To circumcise or not, to vaccinate or not, to breastfeed or not, to co-sleep or not: Parenting young kids has become a series of capital-W watershed choices that are presented as ways to make or break your child—physically, emotionally, developmentally. The stakes are always portrayed as the highest of high, with nearly every single debated issue (and there are LOTS of them) leading to this one conclusion: “If you do [or don’t do] X, your child will suffer grave consequences or even death.” But, hey, no pressure, right?
Since there are always horrifically true cautionary tales on both sides of every single one of these debates, both sides have plenty of ammunition to scare the bejesus out of parents. From deciding whether to let baby sleep on his back or tummy, to deciding whether to let older children walk to the park alone, mom and dad repeatedly get the message that life itself hinges on their decisions. It’s exhausting, and brand-new parents definitely bear the brunt of it. So, to me, it feels cruel to wag an angry finger at those parents who, for example, didn’t vaccinate their kids at the height of McCarthy-ism (Jenny, that is, not Joseph). We’re all just trying to figure out what information to trust, and make sure our kids don’t get toasted.
Parenthood is a series of forks in the road, and I suspect the signage we face at these forks has become much messier and more involved than it was for generations past. It’s damn scary to keep trying to play by ever-changing road rules, as information keeps getting repackaged, reversed, or revised. It’s also scary to realize that even if we play by the numbers—or, on the opposite end, just sit at the fork and hope the winds will decide the proper tine to blow us down—there is the potential that we’re going to harm our children. Damned if you do. Damned if you don’t. Your actions can lead to horrible consequences. Your inaction can lead to horrible consequences.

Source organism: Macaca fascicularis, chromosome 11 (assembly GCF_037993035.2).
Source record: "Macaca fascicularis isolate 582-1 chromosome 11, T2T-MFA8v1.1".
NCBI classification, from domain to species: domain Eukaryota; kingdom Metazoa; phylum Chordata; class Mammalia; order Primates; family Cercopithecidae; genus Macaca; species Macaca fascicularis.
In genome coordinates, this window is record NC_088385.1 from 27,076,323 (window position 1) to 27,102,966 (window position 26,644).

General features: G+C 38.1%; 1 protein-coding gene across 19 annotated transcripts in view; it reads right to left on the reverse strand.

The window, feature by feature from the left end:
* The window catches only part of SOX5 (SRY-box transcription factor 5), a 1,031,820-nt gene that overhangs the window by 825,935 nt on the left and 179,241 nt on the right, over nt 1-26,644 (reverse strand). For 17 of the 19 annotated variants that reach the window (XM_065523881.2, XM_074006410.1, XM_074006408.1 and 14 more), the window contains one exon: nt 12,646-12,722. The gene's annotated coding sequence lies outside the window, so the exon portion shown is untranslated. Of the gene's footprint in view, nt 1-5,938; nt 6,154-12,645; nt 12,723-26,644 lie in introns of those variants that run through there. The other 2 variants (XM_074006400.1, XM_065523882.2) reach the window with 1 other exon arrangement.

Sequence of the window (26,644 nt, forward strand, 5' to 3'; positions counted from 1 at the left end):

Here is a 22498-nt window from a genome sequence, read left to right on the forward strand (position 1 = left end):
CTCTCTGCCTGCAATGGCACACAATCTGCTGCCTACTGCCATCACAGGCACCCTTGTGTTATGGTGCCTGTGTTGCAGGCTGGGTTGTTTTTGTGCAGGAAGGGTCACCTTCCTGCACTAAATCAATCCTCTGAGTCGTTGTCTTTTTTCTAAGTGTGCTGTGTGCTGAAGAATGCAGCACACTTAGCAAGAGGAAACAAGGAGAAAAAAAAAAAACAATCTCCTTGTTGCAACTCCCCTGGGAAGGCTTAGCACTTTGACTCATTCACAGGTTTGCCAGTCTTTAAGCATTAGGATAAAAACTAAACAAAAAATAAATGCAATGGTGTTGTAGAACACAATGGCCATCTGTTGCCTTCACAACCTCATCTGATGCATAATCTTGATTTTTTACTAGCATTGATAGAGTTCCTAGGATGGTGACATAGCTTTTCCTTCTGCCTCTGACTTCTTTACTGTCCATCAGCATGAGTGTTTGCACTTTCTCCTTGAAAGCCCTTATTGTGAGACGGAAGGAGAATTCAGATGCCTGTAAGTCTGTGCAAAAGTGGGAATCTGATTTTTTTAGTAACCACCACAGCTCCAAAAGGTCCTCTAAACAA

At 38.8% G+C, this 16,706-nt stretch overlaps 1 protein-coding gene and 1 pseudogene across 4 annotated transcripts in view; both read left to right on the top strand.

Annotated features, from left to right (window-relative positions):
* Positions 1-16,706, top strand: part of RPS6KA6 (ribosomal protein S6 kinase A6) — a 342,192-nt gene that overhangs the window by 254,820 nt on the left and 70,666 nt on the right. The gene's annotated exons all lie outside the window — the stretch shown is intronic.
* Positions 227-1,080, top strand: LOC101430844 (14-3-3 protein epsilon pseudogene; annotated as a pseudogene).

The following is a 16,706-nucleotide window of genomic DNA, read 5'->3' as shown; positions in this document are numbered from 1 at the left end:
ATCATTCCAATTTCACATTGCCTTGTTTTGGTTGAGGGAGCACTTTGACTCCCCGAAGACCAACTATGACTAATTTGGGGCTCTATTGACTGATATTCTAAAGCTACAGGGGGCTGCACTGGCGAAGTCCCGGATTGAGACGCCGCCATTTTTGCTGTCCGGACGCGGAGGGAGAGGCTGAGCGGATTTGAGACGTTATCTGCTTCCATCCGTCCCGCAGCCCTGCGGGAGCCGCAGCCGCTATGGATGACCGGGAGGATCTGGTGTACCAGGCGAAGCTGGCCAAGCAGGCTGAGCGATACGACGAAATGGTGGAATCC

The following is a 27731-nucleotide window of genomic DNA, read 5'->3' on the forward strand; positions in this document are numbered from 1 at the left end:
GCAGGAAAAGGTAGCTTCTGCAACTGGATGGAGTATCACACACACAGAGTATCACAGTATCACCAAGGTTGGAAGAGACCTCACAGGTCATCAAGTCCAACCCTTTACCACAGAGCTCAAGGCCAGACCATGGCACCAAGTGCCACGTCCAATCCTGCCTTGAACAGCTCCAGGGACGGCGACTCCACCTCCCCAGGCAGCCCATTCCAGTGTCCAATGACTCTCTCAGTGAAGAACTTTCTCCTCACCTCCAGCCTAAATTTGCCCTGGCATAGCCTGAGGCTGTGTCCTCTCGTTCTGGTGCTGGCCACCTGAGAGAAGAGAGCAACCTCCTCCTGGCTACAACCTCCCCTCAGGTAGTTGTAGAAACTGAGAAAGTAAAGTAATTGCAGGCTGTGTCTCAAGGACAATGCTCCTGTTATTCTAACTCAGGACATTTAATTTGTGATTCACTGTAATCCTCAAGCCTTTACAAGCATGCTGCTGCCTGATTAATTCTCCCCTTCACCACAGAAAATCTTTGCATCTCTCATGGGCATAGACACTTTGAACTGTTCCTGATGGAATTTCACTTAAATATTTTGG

The Disney measles drama is what’s on my mind as I write this blog. To me, it’s just one more reminder that, in the Information Age, a Critical Thinking class should be required coursework for parents. Heck, why not for everyone? As a society steeped in information and with crisis after crisis being presented to us in a steady flow, we need now more than ever to be better equipped to separate data from opinion, judge for ourselves what deserves our attention, recognize a spin when we see it, and draw logic-driven rather than mob-driven or fear-driven conclusions. That’s not an easy task if you aren’t taught the skills to accomplish it. I for damn sure could use a refresher course, much more than I needed one of those cute little hospital classes on taking care of a newborn, as it turns out.
I write these words after reading this angry dad’s article. I’m not cheerleading everything he wrote (as there are many parts where I find the data points interesting but don’t draw the same conclusions as he does). I certainly haven’t walked a mile in his shoes, but I can see he’s wearing his thinking cap and trying to encourage critical thought. That deserves some praise. As he put it in his intro: “I hope when you’re done reading that you say to yourself, ‘he gave me a ton to think about.’”